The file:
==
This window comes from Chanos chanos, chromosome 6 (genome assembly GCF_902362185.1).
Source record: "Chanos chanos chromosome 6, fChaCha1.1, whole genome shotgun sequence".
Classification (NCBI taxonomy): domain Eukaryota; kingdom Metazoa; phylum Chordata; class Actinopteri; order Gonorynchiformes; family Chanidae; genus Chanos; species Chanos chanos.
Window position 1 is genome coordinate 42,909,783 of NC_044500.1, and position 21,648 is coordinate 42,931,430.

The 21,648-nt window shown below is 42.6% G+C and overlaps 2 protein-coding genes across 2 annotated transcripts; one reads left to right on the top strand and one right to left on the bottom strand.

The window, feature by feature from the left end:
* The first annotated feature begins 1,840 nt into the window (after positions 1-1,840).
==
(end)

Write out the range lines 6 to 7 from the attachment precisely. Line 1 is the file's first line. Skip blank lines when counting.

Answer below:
The window, feature by feature from the left end:
* The first annotated feature begins 1,840 nt into the window (after positions 1-1,840).